Class Discussion: 4×11 “Sadie Hawkins” Reaction

Editors’ Note: episode reactions at Deconstructing Glee will now be coming from a rotating panel of contributors from all around the globe. Let us know if you’d like to help, here.

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So . . . in “Sadie Hawkins,” Kurt considers joining the Grand Guignol Club, among other things. This style of theater (I’m not an expert here so help me out if you can) appeared around the turn of the last century in Paris and later, London, and featured staged violence with

notably gory special effects in their notoriously bloody climaxes. These plays often explored the altered states, like insanity, hypnosis, panic, under which uncontrolled horror could happen . . . People came to this theatre for an experience, not only to see a show. . . they wanted to be filled with strong “feelings” of something. Shockingly, many attended the shows to get a feeling of arousal. . . (source)

Reviewers of the performances in London didn’t know what to make of the plays, because there was “more emphasis on the totality of spectacle and action than text.” This either describes your experience of Glee . . . or its fandom. Or both. Regardless, the reference to a form of staged violence is sort of interesting in an episode about one character’s prior history with real violence. And let’s be honest: there are body parts all over the place this week.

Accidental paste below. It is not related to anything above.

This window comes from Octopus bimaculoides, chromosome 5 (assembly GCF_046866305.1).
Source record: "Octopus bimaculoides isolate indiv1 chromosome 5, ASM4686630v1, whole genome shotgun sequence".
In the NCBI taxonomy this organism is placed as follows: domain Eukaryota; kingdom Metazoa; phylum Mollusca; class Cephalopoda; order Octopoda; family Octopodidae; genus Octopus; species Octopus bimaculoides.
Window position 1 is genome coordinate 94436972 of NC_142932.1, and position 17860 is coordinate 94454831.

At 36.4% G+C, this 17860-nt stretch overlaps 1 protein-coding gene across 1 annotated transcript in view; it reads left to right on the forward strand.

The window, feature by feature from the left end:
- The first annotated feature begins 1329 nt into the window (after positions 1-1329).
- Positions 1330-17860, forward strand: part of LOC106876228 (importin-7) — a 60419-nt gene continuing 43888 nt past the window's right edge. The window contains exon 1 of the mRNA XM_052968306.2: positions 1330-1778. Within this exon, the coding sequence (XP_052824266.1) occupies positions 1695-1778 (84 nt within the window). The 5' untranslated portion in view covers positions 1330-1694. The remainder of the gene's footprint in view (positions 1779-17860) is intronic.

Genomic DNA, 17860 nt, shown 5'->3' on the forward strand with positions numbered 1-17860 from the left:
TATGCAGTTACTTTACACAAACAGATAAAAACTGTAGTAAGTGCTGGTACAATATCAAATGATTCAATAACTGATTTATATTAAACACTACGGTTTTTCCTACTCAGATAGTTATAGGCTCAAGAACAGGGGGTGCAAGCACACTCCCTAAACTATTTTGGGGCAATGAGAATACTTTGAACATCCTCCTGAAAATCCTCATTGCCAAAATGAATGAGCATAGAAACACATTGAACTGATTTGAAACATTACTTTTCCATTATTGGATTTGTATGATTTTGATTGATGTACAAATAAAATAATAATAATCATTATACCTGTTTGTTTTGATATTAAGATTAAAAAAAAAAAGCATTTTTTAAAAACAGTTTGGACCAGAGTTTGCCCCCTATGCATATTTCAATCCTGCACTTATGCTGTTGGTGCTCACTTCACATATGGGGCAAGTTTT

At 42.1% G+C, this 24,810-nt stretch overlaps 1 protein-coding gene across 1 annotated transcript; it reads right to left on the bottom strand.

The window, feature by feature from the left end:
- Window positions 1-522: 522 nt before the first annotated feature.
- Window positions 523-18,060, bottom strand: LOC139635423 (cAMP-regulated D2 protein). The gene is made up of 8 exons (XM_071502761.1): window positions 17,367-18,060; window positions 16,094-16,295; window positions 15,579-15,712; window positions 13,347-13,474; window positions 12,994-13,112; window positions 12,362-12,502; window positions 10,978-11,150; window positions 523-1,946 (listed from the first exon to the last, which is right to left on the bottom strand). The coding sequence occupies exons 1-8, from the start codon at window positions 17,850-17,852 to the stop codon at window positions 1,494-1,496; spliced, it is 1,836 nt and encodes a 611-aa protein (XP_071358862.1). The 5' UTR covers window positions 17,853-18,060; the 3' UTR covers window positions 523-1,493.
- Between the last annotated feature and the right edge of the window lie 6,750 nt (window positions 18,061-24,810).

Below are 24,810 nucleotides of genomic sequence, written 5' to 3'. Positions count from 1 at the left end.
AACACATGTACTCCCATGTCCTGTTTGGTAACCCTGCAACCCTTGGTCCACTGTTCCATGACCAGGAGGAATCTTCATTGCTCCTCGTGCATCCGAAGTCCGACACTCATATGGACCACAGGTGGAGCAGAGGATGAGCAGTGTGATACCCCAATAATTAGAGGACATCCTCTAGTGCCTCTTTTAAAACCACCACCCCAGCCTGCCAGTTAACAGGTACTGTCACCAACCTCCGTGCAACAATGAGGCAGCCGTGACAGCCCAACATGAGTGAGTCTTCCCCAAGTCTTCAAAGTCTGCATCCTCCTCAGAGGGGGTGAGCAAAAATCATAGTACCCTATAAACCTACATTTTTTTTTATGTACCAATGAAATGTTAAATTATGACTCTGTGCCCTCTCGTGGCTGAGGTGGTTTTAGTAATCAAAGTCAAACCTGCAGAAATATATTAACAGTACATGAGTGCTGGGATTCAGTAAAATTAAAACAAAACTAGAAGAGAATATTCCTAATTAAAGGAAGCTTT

So what else happened?

Screen Shot 2013-01-25 at 12.28.59 AMWe finally meet Adam’s Apples.
And discover that there’s more to NYADA than students (and by “students” I mean “models”) dressed in black! Plus the group’s performance of “Baby Got Back” gives us two sets of parallels to think about. One, the Apples’ performance versus other NYADA performances we’ve seen, such as in Rachel’s dance classroom. The Apples are colorful, playful and full of personality—so opposite from the sort of faceless dancers backing Cassie the first time we are introduced to the culture of the school (not that Cassie isn’t amazing). Second parallel? The Apples’ versus the Warblers’ singing to Kurt. The Apples aren’t rockstars, and Adam isn’t Blaine. But, you know—Adam sure is tempting. Damn! But what’s the penalty for plucking the apple from the tree?

Lots of people crush on other people.
Tina proudly proclaims that the dance was her idea while she sits in the science classroom, her head in the clouds (as planets hang everywhere). Tina watches Blaine’s ass, while Blaine watches Sam’s lips. Again: plenty of body parts on display, even if they’re being, um, injected with steroids.